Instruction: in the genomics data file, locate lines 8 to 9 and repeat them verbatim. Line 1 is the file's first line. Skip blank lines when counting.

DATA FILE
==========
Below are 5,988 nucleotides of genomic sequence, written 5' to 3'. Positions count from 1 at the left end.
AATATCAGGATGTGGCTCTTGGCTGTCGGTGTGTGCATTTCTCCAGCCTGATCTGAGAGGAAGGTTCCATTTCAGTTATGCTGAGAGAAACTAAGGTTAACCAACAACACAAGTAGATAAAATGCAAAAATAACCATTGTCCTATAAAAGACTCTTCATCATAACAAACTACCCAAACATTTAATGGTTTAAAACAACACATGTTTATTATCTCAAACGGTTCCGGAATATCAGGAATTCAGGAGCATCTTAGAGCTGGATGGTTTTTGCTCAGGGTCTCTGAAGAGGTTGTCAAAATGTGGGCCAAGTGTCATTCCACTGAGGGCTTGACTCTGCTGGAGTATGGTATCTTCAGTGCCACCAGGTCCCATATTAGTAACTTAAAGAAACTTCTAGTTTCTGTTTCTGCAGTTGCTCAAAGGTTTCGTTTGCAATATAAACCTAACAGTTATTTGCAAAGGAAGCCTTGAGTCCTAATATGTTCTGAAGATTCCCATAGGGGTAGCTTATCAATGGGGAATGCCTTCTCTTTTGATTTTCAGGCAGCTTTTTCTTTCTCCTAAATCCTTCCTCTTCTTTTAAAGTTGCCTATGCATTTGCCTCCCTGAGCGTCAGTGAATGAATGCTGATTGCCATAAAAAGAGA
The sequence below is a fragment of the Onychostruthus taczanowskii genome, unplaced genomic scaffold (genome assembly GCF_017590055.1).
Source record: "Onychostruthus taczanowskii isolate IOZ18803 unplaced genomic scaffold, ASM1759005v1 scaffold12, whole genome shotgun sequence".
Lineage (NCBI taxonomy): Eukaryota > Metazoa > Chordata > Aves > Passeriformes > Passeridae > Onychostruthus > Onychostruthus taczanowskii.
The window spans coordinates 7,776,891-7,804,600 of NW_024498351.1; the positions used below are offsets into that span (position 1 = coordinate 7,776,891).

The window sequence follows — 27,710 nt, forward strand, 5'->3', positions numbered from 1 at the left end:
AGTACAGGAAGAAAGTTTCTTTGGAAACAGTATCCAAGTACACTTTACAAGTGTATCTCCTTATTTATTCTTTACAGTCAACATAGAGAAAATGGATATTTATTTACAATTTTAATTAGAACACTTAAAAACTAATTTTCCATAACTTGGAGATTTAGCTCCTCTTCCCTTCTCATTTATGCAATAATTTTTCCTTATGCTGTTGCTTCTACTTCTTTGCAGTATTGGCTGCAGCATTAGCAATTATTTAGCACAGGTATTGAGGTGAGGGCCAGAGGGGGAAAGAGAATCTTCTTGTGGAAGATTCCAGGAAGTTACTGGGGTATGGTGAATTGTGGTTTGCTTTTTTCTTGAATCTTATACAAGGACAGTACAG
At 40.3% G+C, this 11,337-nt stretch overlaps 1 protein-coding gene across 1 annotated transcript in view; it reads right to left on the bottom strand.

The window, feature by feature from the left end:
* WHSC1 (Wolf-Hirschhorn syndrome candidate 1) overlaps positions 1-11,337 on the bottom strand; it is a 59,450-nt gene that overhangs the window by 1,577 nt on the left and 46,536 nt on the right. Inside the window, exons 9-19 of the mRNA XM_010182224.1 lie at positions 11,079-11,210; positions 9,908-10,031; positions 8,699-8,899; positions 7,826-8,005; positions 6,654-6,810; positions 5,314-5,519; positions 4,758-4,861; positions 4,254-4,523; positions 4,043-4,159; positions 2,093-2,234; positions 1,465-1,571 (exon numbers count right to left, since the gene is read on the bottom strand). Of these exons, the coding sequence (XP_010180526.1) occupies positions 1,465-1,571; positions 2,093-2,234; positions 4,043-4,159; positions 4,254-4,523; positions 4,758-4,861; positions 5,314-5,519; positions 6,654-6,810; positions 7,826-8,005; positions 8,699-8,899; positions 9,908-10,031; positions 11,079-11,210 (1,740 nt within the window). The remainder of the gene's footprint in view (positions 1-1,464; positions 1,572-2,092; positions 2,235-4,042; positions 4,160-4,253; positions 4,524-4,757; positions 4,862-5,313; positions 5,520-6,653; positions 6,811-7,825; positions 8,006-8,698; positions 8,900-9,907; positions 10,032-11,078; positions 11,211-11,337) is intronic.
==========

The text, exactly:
AGTACAGGAAGAAAGTTTCTTTGGAAACAGTATCCAAGTACACTTTACAAGTGTATCTCCTTATTTATTCTTTACAGTCAACATAGAGAAAATGGATATTTATTTACAATTTTAATTAGAACACTTAAAAACTAATTTTCCATAACTTGGAGATTTAGCTCCTCTTCCCTTCTCATTTATGCAATAATTTTTCCTTATGCTGTTGCTTCTACTTCTTTGCAGTATTGGCTGCAGCATTAGCAATTATTTAGCACAGGTATTGAGGTGAGGGCCAGAGGGGGAAAGAGAATCTTCTTGTGGAAGATTCCAGGAAGTTACTGGGGTATGGTGAATTGTGGTTTGCTTTTTTCTTGAATCTTATACAAGGACAGTACAG
At 40.3% G+C, this 11,337-nt stretch overlaps 1 protein-coding gene across 1 annotated transcript in view; it reads right to left on the bottom strand.